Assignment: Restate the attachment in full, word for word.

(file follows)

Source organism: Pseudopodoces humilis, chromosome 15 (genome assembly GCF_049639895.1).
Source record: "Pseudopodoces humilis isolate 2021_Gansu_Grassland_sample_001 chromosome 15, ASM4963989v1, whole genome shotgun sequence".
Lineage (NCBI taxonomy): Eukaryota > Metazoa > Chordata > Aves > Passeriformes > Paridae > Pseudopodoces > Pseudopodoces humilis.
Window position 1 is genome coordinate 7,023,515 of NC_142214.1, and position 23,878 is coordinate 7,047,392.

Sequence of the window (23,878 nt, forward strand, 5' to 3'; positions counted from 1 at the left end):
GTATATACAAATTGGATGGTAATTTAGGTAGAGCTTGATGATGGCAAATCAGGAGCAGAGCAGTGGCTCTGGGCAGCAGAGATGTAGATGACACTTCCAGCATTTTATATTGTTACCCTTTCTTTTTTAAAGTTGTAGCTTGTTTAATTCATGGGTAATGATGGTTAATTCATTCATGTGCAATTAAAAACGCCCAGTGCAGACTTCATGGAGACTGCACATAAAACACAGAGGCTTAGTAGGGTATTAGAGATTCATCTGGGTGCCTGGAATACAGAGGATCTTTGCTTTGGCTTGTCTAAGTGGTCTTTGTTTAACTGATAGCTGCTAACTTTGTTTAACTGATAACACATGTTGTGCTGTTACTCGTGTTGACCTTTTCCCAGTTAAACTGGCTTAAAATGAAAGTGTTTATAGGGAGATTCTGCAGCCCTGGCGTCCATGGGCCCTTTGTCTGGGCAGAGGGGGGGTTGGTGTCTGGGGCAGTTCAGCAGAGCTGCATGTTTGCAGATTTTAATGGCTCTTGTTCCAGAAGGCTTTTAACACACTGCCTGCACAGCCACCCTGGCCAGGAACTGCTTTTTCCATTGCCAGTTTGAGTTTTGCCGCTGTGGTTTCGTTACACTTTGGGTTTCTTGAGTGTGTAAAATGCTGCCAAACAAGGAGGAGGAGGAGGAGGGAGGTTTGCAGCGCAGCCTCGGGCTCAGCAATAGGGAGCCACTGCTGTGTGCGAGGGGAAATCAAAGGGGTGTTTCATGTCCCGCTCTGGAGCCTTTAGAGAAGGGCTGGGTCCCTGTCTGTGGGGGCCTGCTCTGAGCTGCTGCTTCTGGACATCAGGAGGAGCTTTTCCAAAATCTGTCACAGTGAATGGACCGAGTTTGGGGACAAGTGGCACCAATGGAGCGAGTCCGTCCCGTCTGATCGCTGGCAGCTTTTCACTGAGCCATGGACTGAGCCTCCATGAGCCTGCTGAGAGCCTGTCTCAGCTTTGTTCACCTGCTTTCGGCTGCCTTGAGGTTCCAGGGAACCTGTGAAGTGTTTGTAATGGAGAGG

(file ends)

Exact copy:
Source organism: Pseudopodoces humilis, chromosome 15 (genome assembly GCF_049639895.1).
Source record: "Pseudopodoces humilis isolate 2021_Gansu_Grassland_sample_001 chromosome 15, ASM4963989v1, whole genome shotgun sequence".
Lineage (NCBI taxonomy): Eukaryota > Metazoa > Chordata > Aves > Passeriformes > Paridae > Pseudopodoces > Pseudopodoces humilis.
Window position 1 is genome coordinate 7,023,515 of NC_142214.1, and position 23,878 is coordinate 7,047,392.

Sequence of the window (23,878 nt, forward strand, 5' to 3'; positions counted from 1 at the left end):
GTATATACAAATTGGATGGTAATTTAGGTAGAGCTTGATGATGGCAAATCAGGAGCAGAGCAGTGGCTCTGGGCAGCAGAGATGTAGATGACACTTCCAGCATTTTATATTGTTACCCTTTCTTTTTTAAAGTTGTAGCTTGTTTAATTCATGGGTAATGATGGTTAATTCATTCATGTGCAATTAAAAACGCCCAGTGCAGACTTCATGGAGACTGCACATAAAACACAGAGGCTTAGTAGGGTATTAGAGATTCATCTGGGTGCCTGGAATACAGAGGATCTTTGCTTTGGCTTGTCTAAGTGGTCTTTGTTTAACTGATAGCTGCTAACTTTGTTTAACTGATAACACATGTTGTGCTGTTACTCGTGTTGACCTTTTCCCAGTTAAACTGGCTTAAAATGAAAGTGTTTATAGGGAGATTCTGCAGCCCTGGCGTCCATGGGCCCTTTGTCTGGGCAGAGGGGGGGTTGGTGTCTGGGGCAGTTCAGCAGAGCTGCATGTTTGCAGATTTTAATGGCTCTTGTTCCAGAAGGCTTTTAACACACTGCCTGCACAGCCACCCTGGCCAGGAACTGCTTTTTCCATTGCCAGTTTGAGTTTTGCCGCTGTGGTTTCGTTACACTTTGGGTTTCTTGAGTGTGTAAAATGCTGCCAAACAAGGAGGAGGAGGAGGAGGGAGGTTTGCAGCGCAGCCTCGGGCTCAGCAATAGGGAGCCACTGCTGTGTGCGAGGGGAAATCAAAGGGGTGTTTCATGTCCCGCTCTGGAGCCTTTAGAGAAGGGCTGGGTCCCTGTCTGTGGGGGCCTGCTCTGAGCTGCTGCTTCTGGACATCAGGAGGAGCTTTTCCAAAATCTGTCACAGTGAATGGACCGAGTTTGGGGACAAGTGGCACCAATGGAGCGAGTCCGTCCCGTCTGATCGCTGGCAGCTTTTCACTGAGCCATGGACTGAGCCTCCATGAGCCTGCTGAGAGCCTGTCTCAGCTTTGTTCACCTGCTTTCGGCTGCCTTGAGGTTCCAGGGAACCTGTGAAGTGTTTGTAATGGAGAGG